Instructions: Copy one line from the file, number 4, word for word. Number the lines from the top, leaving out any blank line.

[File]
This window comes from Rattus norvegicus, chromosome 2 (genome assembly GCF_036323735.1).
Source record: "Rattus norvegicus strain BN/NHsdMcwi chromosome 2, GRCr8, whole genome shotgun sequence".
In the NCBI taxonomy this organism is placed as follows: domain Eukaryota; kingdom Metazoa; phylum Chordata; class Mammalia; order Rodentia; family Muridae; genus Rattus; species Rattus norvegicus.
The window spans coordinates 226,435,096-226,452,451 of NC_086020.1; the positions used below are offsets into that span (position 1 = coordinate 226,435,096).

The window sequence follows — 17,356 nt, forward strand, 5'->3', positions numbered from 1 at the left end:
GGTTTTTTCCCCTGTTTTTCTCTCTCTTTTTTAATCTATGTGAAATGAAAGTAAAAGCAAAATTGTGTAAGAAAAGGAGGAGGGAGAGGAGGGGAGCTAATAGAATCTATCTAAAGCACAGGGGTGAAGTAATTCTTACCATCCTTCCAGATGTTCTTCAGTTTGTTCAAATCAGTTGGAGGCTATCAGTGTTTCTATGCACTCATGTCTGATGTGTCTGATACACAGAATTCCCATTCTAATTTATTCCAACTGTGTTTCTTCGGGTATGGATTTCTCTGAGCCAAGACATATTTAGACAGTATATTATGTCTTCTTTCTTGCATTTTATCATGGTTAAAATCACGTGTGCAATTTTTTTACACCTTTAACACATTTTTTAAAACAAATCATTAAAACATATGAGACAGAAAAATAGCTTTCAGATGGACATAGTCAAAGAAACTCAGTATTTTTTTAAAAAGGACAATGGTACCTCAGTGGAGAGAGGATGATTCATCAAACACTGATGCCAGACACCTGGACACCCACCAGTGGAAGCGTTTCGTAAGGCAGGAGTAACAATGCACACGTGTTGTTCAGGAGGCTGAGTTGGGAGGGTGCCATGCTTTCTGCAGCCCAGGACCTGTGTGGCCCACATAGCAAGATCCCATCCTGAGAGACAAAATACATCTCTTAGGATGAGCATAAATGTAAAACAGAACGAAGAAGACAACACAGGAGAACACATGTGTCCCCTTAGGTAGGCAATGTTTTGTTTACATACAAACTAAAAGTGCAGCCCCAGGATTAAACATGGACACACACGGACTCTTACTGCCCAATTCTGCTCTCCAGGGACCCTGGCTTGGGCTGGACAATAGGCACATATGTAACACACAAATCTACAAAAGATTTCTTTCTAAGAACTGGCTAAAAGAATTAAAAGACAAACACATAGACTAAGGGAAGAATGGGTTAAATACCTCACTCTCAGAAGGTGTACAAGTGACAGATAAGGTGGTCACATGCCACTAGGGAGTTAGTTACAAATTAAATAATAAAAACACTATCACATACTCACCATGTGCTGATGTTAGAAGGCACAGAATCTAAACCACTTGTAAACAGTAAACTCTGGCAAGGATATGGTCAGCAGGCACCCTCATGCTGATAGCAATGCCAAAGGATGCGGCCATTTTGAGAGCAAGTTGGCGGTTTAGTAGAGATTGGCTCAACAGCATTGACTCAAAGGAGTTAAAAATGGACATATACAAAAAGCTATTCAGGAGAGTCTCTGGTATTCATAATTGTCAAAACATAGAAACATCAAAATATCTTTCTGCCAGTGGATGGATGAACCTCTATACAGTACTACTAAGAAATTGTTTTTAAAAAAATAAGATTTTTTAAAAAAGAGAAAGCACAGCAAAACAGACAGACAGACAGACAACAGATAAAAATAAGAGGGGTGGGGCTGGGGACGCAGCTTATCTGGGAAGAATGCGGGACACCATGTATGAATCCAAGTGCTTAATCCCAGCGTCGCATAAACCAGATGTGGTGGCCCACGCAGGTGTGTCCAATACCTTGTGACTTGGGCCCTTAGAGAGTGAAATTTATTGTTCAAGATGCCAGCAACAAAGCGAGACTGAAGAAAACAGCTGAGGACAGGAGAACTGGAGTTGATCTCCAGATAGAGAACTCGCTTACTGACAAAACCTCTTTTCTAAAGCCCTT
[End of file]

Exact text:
The window spans coordinates 226,435,096-226,452,451 of NC_086020.1; the positions used below are offsets into that span (position 1 = coordinate 226,435,096).